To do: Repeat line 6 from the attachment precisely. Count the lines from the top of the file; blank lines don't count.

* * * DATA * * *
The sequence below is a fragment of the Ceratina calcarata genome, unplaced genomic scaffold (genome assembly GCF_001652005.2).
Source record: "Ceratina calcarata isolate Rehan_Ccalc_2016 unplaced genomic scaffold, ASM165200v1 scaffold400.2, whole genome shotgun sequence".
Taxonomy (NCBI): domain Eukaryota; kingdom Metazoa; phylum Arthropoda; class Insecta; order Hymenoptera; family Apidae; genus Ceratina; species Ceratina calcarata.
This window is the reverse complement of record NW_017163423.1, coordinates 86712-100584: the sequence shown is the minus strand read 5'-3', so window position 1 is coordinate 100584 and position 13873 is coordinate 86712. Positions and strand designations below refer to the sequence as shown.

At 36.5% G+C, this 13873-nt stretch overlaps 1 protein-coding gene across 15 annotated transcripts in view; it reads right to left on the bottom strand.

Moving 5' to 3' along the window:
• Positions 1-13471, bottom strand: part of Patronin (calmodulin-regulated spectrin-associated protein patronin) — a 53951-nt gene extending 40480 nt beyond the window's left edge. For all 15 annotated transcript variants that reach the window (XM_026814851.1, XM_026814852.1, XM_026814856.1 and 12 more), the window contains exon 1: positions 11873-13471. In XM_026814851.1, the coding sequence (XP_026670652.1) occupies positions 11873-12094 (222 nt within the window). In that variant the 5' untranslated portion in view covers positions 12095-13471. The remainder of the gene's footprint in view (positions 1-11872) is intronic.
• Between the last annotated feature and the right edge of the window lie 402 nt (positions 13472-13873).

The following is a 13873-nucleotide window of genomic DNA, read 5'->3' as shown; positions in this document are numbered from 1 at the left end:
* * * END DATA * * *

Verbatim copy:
Moving 5' to 3' along the window: